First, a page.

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By Betty Wamalwa Muragori

Betty Wamalwa Muragori has a degree in Botany and zoology from the University of Nairobi and a Masters degree in Environmental Studies from Clark University in Massachusetts, USA. Betty lives and works in Nairobi. She is married and has three children.

The introduction and spread of Christianity is probably colonialism’s most successful project in Africa. It is in this institution on the continent that one finds all the enviable hallmarks of success. There is widespread adoption with millions of people professing the faith. Innovation has followed as Africans have literally Africanized the religion turning it into versions that work for them. Africans practice Christianity with devotion that leaves little scope for questioning of their faith. If other aspects of life such as the economics, the arts, politics or scientific discovery grew at the same rate as religion and specifically Christianity, Africa would be one of the most developed continents in the world. Yet this is not the case. As the continent grows ever poorer and unstable its love affair with Christianity grows deeper and more widespread. The continent turns its eyes more and more to heaven and away from earth and their lives. Questions abound. I am interested in pursuing the question of the role that religion has played in attuning our minds to recreating poverty, ignorance and despair on the continent. I am going to narrate five stories that speak volumes about Africa’s relationship with religion and its link to poverty, ignorance and despair.

I have several questions for consideration. Do we use religion to cede responsibility for our lives and so open ourselves up to all sorts of confidence tricksters, both small time and big time? Do our Christian beliefs build our confidence and our ability to stand up for ourselves rather than making us certain that even God is doubtful of our humanity because of all those negative people and events we are associated with in the Christian Bible? This particular question is intriguing. I have always found it curious the times when someone does something bad in the Christian Bible and a race related miracle happens! He stops being a Jew of Semitic descent and he suddenly turns Negro black! So Ham the son of a Jew is “marked” because of something he does. In these parts at least, the “mark” is interpreted as a pseudonym for Negro black even though in the Bible’s Semitic-centric world, it is not yet clear that black people have been created by God. Go figure. In my age of innocence, I was fixed in the headlights of this logic, as my Christian teachers in school and church calmly made these leaps of logic, certain they would not be questioned.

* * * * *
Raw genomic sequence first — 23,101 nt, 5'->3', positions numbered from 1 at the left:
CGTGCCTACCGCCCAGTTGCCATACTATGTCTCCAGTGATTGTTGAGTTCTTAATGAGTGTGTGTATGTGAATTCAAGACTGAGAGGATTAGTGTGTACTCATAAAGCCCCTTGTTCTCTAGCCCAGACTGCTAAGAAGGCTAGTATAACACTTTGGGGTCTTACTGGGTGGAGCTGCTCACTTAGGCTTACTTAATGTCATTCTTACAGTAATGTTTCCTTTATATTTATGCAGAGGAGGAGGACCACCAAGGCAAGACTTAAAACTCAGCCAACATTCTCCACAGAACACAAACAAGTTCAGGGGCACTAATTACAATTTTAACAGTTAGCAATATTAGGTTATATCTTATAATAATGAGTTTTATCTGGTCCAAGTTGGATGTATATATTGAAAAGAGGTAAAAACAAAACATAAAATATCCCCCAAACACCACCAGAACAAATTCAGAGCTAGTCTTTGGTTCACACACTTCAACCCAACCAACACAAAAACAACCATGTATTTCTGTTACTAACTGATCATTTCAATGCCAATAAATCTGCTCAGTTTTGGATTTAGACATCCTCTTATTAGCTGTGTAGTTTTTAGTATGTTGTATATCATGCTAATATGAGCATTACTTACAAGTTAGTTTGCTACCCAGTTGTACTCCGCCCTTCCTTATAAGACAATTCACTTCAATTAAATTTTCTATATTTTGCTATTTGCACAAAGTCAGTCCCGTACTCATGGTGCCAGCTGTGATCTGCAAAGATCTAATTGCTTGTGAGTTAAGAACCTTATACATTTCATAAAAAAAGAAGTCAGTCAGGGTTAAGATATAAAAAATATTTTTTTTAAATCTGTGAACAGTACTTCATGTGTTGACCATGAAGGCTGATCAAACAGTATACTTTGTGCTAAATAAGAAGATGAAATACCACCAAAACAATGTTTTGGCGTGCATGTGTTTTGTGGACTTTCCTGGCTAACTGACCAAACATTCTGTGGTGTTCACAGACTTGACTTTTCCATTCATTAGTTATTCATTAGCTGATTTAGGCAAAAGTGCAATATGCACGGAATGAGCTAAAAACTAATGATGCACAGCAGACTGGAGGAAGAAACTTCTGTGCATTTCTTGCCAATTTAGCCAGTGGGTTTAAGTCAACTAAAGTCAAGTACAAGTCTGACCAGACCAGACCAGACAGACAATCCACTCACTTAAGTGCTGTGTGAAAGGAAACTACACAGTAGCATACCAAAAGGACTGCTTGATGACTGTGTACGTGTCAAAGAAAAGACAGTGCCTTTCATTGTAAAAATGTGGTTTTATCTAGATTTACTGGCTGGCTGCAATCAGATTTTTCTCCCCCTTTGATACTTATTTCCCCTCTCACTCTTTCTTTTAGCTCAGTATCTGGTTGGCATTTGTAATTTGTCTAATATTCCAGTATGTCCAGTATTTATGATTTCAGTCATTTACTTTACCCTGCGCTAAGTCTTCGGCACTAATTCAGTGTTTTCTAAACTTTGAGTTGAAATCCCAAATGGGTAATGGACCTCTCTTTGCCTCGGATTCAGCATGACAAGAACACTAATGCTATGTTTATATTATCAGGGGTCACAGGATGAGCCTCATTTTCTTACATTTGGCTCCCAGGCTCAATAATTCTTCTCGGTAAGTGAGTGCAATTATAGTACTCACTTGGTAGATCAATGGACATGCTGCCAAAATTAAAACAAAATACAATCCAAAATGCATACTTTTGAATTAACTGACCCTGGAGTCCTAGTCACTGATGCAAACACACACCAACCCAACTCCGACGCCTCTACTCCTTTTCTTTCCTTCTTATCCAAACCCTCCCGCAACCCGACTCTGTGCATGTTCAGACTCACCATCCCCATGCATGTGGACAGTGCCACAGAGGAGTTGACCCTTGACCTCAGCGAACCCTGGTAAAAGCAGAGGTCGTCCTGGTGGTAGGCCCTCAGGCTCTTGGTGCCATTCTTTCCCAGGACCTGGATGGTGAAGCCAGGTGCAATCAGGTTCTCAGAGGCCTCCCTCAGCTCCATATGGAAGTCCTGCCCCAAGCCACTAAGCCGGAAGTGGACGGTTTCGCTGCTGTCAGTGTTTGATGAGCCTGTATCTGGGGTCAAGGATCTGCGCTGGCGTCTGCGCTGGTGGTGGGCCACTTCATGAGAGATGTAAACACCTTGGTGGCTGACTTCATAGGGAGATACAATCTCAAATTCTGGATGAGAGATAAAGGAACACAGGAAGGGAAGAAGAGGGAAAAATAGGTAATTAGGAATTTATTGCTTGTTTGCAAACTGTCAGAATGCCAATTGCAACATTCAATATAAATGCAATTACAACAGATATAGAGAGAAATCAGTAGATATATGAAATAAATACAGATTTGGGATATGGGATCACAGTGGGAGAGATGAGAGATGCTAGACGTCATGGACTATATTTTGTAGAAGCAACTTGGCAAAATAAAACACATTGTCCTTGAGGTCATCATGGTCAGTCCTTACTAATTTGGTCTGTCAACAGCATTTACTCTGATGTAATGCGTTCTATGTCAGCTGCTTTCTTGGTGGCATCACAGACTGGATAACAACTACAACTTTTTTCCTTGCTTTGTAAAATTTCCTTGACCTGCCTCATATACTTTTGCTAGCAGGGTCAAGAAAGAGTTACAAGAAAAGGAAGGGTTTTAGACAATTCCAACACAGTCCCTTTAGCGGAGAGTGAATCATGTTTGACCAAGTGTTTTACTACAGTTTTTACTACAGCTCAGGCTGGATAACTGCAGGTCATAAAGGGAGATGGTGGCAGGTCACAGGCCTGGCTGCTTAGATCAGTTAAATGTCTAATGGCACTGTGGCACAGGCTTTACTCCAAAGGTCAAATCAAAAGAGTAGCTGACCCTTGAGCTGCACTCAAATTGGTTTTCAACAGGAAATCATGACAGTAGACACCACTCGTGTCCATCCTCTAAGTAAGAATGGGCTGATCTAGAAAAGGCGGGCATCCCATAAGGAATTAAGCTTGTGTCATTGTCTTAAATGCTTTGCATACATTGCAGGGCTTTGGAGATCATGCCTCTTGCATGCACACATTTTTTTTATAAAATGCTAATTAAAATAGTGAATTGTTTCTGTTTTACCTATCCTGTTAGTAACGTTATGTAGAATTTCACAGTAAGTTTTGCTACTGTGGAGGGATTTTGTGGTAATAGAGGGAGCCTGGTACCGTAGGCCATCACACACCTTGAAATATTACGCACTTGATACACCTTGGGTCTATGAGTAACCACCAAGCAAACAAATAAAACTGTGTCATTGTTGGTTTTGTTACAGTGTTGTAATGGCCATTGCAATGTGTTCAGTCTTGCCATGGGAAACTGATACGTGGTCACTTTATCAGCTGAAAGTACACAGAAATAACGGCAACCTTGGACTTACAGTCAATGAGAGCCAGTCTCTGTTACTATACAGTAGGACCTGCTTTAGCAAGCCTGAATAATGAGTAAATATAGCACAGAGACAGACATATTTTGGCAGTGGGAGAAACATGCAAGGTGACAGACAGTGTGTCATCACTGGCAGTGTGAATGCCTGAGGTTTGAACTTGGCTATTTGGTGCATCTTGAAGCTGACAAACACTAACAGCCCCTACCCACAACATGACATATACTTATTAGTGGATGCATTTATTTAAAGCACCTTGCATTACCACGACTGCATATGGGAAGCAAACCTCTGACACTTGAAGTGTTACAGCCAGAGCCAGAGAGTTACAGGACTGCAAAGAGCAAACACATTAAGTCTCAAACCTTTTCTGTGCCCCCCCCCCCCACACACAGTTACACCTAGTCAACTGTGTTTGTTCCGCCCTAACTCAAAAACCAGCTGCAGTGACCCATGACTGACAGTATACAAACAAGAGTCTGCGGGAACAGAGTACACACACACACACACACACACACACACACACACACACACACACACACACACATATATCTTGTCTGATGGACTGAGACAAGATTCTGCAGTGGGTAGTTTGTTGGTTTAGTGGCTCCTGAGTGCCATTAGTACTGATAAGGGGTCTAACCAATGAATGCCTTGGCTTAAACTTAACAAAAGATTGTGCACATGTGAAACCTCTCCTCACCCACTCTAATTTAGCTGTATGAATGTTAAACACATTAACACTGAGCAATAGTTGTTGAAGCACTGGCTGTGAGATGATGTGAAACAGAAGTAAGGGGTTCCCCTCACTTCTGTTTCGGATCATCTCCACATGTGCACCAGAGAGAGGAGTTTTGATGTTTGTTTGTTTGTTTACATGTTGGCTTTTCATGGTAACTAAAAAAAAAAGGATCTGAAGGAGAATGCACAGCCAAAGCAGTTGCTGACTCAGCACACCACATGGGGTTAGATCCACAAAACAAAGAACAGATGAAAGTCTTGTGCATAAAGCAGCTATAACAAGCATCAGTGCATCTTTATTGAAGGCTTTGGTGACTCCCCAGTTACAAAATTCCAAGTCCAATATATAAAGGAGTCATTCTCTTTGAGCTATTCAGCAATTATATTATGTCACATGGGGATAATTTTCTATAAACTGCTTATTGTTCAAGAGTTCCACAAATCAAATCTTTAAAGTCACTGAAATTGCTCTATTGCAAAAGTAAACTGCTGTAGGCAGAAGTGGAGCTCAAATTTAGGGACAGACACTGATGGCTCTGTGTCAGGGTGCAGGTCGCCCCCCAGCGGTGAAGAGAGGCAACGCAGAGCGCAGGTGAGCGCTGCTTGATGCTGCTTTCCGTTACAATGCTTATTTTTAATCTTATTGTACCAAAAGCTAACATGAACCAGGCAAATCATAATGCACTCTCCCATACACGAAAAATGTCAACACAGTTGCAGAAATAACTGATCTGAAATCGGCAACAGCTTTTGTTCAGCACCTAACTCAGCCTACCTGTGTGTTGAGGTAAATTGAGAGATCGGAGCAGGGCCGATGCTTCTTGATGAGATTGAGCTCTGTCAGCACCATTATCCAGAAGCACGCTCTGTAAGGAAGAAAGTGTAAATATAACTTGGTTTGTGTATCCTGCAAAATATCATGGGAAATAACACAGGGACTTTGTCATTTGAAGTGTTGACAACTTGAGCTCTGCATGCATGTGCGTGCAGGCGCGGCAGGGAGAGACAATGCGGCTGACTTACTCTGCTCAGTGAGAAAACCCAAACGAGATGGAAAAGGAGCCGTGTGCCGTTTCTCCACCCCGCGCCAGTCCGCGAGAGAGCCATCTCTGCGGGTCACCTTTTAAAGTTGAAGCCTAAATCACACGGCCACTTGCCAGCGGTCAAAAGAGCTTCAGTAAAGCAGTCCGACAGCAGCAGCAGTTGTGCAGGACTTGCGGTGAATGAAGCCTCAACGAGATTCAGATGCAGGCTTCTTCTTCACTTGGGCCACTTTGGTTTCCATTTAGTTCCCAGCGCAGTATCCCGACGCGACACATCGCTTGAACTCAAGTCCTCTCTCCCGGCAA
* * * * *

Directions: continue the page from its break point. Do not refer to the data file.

Now this is just further idle speculation. I wonder, is this approach to Christianity the same in other parts of the world? Are the people in those parts who maybe designated as the “other”, the ones who do all the bad stuff? In those parts does Ham become Chinese, or Indian or Native American or is this particular miracle special just for Negro black people?

Fostering Spiritual Poverty in Africa
The five stories I am going to narrate have been selected to explore various facets of Africa’s relationship with Christianity. There are four Africa specific stories and one from Europe in the Dark Ages. This last one I use to illustrate the parallels in religious terms between Europe in the Dark or Middle Ages and Africa today. In a nutshell the common denominator between Dark Europe and today’s Africa is that people’s minds were controlled in a pincer formation that brought together religion and politics working in tandem, to keep people yoked to poverty, ignorance and despair. I aim to use these similarities to suggest that maybe Africa is simply going through an age of darkness in which poverty, ignorance and despair are appropriate after all.